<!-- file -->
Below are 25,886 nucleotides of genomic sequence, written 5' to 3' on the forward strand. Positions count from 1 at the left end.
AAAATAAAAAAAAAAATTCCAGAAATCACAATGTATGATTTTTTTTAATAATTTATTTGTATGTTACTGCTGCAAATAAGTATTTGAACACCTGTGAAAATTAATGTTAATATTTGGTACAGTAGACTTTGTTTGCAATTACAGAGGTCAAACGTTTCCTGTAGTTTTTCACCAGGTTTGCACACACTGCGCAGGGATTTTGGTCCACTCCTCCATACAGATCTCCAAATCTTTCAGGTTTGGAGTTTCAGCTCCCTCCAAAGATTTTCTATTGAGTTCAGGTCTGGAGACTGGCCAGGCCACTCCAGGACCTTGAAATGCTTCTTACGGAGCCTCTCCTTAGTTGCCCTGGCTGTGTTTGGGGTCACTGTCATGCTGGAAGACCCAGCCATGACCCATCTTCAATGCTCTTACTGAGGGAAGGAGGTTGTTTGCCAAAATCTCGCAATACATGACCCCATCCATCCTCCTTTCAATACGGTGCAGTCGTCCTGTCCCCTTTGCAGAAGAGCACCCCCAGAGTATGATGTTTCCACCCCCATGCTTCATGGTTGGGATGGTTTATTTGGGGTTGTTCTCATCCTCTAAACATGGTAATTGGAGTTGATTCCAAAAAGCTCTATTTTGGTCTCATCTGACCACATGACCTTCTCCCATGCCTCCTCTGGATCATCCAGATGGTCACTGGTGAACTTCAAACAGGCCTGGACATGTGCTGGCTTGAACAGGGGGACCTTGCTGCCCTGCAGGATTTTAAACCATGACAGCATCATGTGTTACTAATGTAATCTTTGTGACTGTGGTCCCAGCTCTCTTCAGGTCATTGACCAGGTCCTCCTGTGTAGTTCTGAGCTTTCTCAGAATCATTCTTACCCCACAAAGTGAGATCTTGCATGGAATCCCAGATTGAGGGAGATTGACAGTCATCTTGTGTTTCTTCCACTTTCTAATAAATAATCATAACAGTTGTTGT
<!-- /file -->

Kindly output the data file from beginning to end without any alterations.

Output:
Below are 25,886 nucleotides of genomic sequence, written 5' to 3' on the forward strand. Positions count from 1 at the left end.
AAAATAAAAAAAAAAATTCCAGAAATCACAATGTATGATTTTTTTTAATAATTTATTTGTATGTTACTGCTGCAAATAAGTATTTGAACACCTGTGAAAATTAATGTTAATATTTGGTACAGTAGACTTTGTTTGCAATTACAGAGGTCAAACGTTTCCTGTAGTTTTTCACCAGGTTTGCACACACTGCGCAGGGATTTTGGTCCACTCCTCCATACAGATCTCCAAATCTTTCAGGTTTGGAGTTTCAGCTCCCTCCAAAGATTTTCTATTGAGTTCAGGTCTGGAGACTGGCCAGGCCACTCCAGGACCTTGAAATGCTTCTTACGGAGCCTCTCCTTAGTTGCCCTGGCTGTGTTTGGGGTCACTGTCATGCTGGAAGACCCAGCCATGACCCATCTTCAATGCTCTTACTGAGGGAAGGAGGTTGTTTGCCAAAATCTCGCAATACATGACCCCATCCATCCTCCTTTCAATACGGTGCAGTCGTCCTGTCCCCTTTGCAGAAGAGCACCCCCAGAGTATGATGTTTCCACCCCCATGCTTCATGGTTGGGATGGTTTATTTGGGGTTGTTCTCATCCTCTAAACATGGTAATTGGAGTTGATTCCAAAAAGCTCTATTTTGGTCTCATCTGACCACATGACCTTCTCCCATGCCTCCTCTGGATCATCCAGATGGTCACTGGTGAACTTCAAACAGGCCTGGACATGTGCTGGCTTGAACAGGGGGACCTTGCTGCCCTGCAGGATTTTAAACCATGACAGCATCATGTGTTACTAATGTAATCTTTGTGACTGTGGTCCCAGCTCTCTTCAGGTCATTGACCAGGTCCTCCTGTGTAGTTCTGAGCTTTCTCAGAATCATTCTTACCCCACAAAGTGAGATCTTGCATGGAATCCCAGATTGAGGGAGATTGACAGTCATCTTGTGTTTCTTCCACTTTCTAATAAATAATCATAACAGTTGTTGT